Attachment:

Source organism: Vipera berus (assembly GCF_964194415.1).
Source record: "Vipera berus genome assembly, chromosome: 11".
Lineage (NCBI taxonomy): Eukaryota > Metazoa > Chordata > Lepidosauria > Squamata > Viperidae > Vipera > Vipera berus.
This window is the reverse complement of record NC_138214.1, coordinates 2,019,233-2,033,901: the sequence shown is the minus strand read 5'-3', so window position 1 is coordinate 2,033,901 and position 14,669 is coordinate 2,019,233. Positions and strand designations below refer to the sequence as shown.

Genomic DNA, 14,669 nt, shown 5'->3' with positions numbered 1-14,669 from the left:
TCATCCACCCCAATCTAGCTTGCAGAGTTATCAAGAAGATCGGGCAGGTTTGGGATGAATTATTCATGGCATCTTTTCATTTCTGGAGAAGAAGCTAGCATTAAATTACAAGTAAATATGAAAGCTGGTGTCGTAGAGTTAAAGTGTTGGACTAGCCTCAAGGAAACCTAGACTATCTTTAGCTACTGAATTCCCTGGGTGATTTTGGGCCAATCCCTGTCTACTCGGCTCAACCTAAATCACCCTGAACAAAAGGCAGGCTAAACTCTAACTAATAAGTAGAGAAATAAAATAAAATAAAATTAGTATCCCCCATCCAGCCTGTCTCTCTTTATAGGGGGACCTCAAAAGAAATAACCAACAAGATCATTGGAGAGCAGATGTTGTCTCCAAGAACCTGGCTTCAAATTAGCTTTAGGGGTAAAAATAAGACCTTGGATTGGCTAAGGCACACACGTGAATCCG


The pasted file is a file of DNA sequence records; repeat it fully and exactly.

Source organism: Vipera berus (assembly GCF_964194415.1).
Source record: "Vipera berus genome assembly, chromosome: 11".
Lineage (NCBI taxonomy): Eukaryota > Metazoa > Chordata > Lepidosauria > Squamata > Viperidae > Vipera > Vipera berus.
This window is the reverse complement of record NC_138214.1, coordinates 2,019,233-2,033,901: the sequence shown is the minus strand read 5'-3', so window position 1 is coordinate 2,033,901 and position 14,669 is coordinate 2,019,233. Positions and strand designations below refer to the sequence as shown.

Genomic DNA, 14,669 nt, shown 5'->3' with positions numbered 1-14,669 from the left:
TCATCCACCCCAATCTAGCTTGCAGAGTTATCAAGAAGATCGGGCAGGTTTGGGATGAATTATTCATGGCATCTTTTCATTTCTGGAGAAGAAGCTAGCATTAAATTACAAGTAAATATGAAAGCTGGTGTCGTAGAGTTAAAGTGTTGGACTAGCCTCAAGGAAACCTAGACTATCTTTAGCTACTGAATTCCCTGGGTGATTTTGGGCCAATCCCTGTCTACTCGGCTCAACCTAAATCACCCTGAACAAAAGGCAGGCTAAACTCTAACTAATAAGTAGAGAAATAAAATAAAATAAAATTAGTATCCCCCATCCAGCCTGTCTCTCTTTATAGGGGGACCTCAAAAGAAATAACCAACAAGATCATTGGAGAGCAGATGTTGTCTCCAAGAACCTGGCTTCAAATTAGCTTTAGGGGTAAAAATAAGACCTTGGATTGGCTAAGGCACACACGTGAATCCG